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Our Dog Days …

Husband Bill has his say on our shared dogs

Moe during his youth, between jobs bathing in the Bay. <<photo by Sue Kullen>>

I’ve given away most of my space in this week’s Letter.    
     “I’ve had my say on the dogs you and I have shared,” I said to my husband, Bay Weekly co-founder Bill Lambrecht. “Now it’s your turn.”
    Bill took the assignment, but his storytelling reflects his day job: 30 years of reporting on D.C. capitol doings.
    Read on and you’ll see why he titled his story Capitol Leaks.

    I suspected growing up that your dog reads your mind. Now that more dogs have entered (and, alas, exited) my life, I know it’s true.
    Back in Illinois, there was Slip Mahoney, the roving German beagle, apprehended and jailed seven times (once at a Kroger meat ­counter.) Mornings, Sandra, editor of this paper, would head off in her silver Gremlin to her newspaper job in downtown Springfield.
    My consuming thought: How to secure the house to prevent canine escape.
    Slip, of course, would have caught that brain wave, exited through an unlatched door (or right through the screen), and begun weaving his way through traffic on a Gremlin-sniffing mission.
    In Maryland, there was Max the yellow Lab, formerly employed as Bay Weekly Office Greeter. On his days off, we’d go fishing in the old Sundancer, in Borg-perfect sync. He’d get excited as me spotting a bluefish feeding frenzy. One day, after a tip about “acres and acres of huge breaking rockfish,” he shared my nagging sense I’d forgotten something.
    He whined nervously as we raced to the slip. Then he stayed in the car, forlornly, while I discovered on the boat I’d left the rods on the patio. (I’m hangdog myself at this moment recalling that today is the anniversary of Max’s death.)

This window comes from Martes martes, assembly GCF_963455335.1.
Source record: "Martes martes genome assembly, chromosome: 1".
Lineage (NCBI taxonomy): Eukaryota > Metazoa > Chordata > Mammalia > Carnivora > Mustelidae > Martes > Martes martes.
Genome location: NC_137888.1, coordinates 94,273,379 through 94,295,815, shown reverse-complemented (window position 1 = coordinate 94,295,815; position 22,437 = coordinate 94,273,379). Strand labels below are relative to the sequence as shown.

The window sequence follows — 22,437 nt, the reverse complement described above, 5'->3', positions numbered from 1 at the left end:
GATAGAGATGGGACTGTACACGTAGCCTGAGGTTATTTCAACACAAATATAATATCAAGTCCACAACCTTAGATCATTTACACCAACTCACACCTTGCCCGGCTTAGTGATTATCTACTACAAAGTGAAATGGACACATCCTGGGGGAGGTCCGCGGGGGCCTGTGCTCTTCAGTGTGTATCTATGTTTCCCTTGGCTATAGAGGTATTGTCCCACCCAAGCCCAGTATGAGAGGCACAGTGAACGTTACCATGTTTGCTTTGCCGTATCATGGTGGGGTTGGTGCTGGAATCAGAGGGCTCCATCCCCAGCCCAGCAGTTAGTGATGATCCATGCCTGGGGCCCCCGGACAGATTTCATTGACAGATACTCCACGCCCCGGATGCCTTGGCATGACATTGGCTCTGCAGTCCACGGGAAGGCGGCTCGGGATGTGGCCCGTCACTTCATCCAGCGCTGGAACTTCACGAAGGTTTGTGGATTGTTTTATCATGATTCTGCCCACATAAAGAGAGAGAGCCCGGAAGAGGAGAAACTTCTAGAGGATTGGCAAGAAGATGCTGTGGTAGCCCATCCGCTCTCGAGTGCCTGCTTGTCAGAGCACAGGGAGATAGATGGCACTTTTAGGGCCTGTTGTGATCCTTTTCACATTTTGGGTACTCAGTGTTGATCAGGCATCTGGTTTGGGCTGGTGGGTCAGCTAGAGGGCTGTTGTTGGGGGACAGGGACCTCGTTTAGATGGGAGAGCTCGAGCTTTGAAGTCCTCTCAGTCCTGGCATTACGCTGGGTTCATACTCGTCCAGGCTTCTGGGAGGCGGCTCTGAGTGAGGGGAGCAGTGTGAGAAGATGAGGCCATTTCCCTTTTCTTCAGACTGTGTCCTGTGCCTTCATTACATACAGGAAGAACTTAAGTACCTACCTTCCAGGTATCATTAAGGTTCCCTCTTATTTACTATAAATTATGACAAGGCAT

Then came Moe the yellow Lab, who held down at least three jobs. At Bay Weekly, he was sidekick to Nipper the Notorious (a Jack Russell who owns the Maryland state record for biting humans).
    On Capitol Hill, Moe was my security detail. (I’m speaking here about protection from members of Congress.)
    There too, Moe was ambassador-at-large. Around our condo, he’d buddy up to senators’ poodles and wrestle in Stanton Park with young female aides who’d kick off their heels. All the while, he’d stay plugged into my thinking, like that morning during the October 2013 government shutdown when we walked along the south side of the Capitol building.
    I can’t believe those zealots in there would shut down the United States government, I’m thinking.
    Moe, leash-less but usually well behaved, big-nosed his way through azaleas and lifted his leg on the limestone of the U.S. Capitol.
    He plowed back through the bushes, looked up at me smiling and communicated a question: Whaddaya think of that?
    I petted him, wrote Bill.

    Empathy. That’s the emotional partnership shared by the man who, whenever he needed a friend, got a dog.
    Turn the page for more stories and news of the four-legged friends who love us unconditionally — in their own complex ways.

Sandra Olivetti Martin
Editor and publisher; editor@bayweekly.com